Think our carriages are too heavy? Our employees filled in for our horses to see just how hard it was to pull our carriages – and you might be surprised at the outcome. Watch our video below to check it out!
The care and well-being of the animals at Palmetto Carriage Works is something we take very seriously. So it only makes sense that the people who take care of our animals are chosen just as carefully as we choose our animals.
Down at the Big Red Barn, we have 20 barnhands. They are a team of well trained, knowledgeable and dedicated people. We took the time to sit down with one of our barnhands, Richard, to ask him a few questions about his daily routine at the Big Red Barn.
PCW: What are your daily responsibilities as a barnhand?
Richard: Feeding, grooming, harnessing and hitching 25 or more horses and mules… and that’s all before 10AM!
PCW: Is there one aspect of the job that you enjoy more than others? Why?
Richard: The animal interaction. I’m not really a people person. A lot of folks have asked me why I’m not a tour guide after 19 years in the industry – it’s working with the animals that gives me a better sense of accomplishment.
PCW: Are you able to make connections with the animals? Give an example.
Richard: Yes. I’m particularly fond of when an animal willingly takes the bit when placing the bridle. I think that is a connection that goes beyond “Hey, you’re the guy who feeds me and I might follow you!”
PCW: Are some horses easier to handle than others? How so?
Richard: Absolutely! Just like people every animal has their own individual personality. Some are easy going, some are more difficult to handle. There is some truth to the old saying “as stubborn as a mule” but I’ve known some pretty stubborn horses and a few rather willing mules.
PCW: Do you have a favorite horse? Who and why?
Richard: J.T. is really easy going and a hard worker all wrapped in one, just like me.
PCW: How long does it take to groom a horse?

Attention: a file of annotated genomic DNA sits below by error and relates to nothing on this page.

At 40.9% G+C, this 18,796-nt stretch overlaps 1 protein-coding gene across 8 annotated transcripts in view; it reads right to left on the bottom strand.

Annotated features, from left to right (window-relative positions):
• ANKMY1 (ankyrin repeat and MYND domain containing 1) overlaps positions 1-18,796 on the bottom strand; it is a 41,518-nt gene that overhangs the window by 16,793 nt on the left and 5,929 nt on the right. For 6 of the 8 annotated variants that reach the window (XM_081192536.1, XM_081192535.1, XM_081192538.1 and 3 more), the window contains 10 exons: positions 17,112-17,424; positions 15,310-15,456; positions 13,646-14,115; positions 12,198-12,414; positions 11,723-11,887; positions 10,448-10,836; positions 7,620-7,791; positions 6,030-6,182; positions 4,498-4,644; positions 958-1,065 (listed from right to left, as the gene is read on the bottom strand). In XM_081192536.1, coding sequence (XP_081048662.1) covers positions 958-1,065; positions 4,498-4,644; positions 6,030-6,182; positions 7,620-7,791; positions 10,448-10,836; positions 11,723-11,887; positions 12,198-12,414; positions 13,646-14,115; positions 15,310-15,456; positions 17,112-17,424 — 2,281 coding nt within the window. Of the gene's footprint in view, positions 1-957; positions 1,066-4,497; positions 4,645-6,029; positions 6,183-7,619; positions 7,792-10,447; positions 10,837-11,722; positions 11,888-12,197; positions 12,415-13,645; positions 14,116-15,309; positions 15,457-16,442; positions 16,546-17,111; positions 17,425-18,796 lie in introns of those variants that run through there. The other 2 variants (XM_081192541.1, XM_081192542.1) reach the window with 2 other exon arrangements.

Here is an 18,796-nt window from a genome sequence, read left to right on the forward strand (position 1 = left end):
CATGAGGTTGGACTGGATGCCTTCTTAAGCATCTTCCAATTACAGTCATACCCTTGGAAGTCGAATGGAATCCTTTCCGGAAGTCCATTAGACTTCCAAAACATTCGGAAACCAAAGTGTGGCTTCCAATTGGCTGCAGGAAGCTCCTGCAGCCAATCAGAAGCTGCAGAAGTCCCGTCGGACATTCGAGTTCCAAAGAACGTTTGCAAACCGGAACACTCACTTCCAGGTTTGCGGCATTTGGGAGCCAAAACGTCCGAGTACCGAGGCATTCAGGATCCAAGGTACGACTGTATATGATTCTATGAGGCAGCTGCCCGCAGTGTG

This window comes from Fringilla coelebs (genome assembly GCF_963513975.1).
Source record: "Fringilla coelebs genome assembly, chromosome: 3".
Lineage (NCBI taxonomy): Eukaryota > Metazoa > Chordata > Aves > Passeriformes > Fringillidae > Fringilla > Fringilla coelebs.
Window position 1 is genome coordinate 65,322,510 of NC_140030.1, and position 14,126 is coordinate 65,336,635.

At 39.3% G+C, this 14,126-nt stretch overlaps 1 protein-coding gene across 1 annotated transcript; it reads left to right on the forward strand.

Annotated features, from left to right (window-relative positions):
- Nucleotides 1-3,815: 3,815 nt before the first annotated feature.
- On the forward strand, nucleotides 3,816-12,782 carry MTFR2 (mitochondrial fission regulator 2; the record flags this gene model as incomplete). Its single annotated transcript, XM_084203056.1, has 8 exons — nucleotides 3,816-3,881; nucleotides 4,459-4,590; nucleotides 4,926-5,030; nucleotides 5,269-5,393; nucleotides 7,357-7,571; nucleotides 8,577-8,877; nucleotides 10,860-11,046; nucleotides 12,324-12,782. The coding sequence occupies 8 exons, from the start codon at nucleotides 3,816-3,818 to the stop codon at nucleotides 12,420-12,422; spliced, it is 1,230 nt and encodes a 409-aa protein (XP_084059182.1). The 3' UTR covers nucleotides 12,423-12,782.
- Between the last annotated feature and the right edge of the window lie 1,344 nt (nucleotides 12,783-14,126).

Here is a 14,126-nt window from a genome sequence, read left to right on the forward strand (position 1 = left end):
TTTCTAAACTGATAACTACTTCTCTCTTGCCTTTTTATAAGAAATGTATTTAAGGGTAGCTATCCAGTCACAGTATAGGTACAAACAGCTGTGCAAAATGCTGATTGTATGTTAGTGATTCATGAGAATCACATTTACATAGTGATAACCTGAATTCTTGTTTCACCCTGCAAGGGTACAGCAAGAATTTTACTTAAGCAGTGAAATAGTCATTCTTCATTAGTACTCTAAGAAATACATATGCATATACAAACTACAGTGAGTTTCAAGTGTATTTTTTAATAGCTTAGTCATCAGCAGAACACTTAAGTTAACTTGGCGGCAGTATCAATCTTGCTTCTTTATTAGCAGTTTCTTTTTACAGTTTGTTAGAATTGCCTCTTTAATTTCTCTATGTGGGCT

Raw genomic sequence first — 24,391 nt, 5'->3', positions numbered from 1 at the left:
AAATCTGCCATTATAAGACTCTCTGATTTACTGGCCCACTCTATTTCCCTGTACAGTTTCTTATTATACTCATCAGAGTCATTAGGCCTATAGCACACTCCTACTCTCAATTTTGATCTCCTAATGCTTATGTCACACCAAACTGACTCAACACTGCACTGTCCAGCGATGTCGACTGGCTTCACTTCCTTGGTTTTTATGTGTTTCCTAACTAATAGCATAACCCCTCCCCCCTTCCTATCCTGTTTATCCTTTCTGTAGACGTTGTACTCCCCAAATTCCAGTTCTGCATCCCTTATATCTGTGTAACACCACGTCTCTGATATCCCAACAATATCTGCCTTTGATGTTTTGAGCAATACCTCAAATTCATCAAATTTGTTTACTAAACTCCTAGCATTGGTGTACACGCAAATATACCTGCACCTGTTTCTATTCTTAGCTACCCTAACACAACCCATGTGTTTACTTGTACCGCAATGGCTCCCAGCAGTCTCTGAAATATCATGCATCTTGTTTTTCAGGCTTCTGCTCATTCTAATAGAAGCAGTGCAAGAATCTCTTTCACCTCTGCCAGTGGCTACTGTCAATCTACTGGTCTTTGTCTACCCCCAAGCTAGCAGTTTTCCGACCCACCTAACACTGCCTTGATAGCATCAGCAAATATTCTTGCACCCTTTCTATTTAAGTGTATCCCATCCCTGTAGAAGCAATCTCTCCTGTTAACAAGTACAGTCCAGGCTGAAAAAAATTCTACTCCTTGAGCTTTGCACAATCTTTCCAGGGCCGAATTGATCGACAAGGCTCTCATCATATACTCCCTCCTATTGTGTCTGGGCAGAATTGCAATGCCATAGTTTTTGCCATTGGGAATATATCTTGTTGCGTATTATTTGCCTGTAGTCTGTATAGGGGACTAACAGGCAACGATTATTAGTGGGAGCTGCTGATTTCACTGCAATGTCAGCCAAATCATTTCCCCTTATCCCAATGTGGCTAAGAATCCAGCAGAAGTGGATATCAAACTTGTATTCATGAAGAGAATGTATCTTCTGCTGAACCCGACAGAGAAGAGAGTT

Richard: An experienced barnhand can groom in just a few minutes. I would say 7-10 minutes to do the job on average, though. Some animals are nice and clean, you just need to pass a brush over them, others need full baths every morning to be ready to dressed in dray (harness).
PCW: How much hay do you think a single horse goes through in a week?
Richard: 2-3 bales plus grain (which averages out to about 8 quarts of grain per feeding).
PCW: Walk me through how you saddle up a horse.
Richard: Saddle is the wrong term – “harness” would actually be more accurate. Start with grooming, once the animal is clean you put on their collar and collar pad, then the actual harness goes on. We use a floating style work harness so it is pretty much one piece. The hames sit on the collar and then are buckled at the bottom. Once the hames are buckled, the girth (belly band) is fastened and the remainder of the harness (backstraps, spider & breeching) is stretched out over their back. Lastly, the bridle is placed on their head.
PCW: What skills do you have to have to handle horses?
Richard: Patience, a gentle persistence and consistency are all key elements.
PCW: Are there any lessons you have learned over the years working as a barnhand? What are they?
Richard: Expect the unexpected…. in a nutshell. They are animals who thrive on a routine and through repetition they begin to find complacency.
Lucy tripped and fell during a tour earlier today, but is doing fine.
May 5, 2018 (Charleston, SC) – Palmetto Carriage Works horse, Lucy, tripped and fell during a carriage tour around 4:20pm this afternoon.
“Sometimes horses and mules can trip just like you or I,” said Tommy Doyle, General Manager at Palmetto Carriage Works. “We are taking all proper precautions and making sure Lucy is thoroughly looked over by a licensed vet. We expect that she will receive a clean bill of health.”
After the trip, Lucy remained on the ground for about ten minutes until her driver could make sure her harness was untangled so that she would not be injured.
“Our professionals acted quickly to make sure Lucy was not injured and our guest were okay” says Doyle. “We are committed to the safety and care of our animals, and will ensure that she is feeling 100% before she returns back to work.”
Palmetto Carriage Works is the oldest carriage company in Charleston, SC. We are a family-owned business and are committed to providing the best level of care for our employees and our animals. Palmetto Carriage Works offers public and private mule or horse-drawn carriage tours with some of the most experience personnel in the Charleston carriage industry.
Here at Palmetto Carriage Works, we have some very powerful animals in our care. So it’s extremely important that our animals’ hooves get the proper care and attention both on and off the job.
Horses and mules wear horseshoes for extra traction and shock support. Horseshoes are metal, u-shaped plates that are usually made of steel, but sometimes they can be made of aluminum or even plastic. Our mules and small horses wear one steel shoe coated in rubber, while the draft horses wear a steel with rubber bolted on. They’re attached to the ground-side of the hoof with nails – but don’t worry! Our animals can’t feel the nails since that part of their hooves is not sensitive.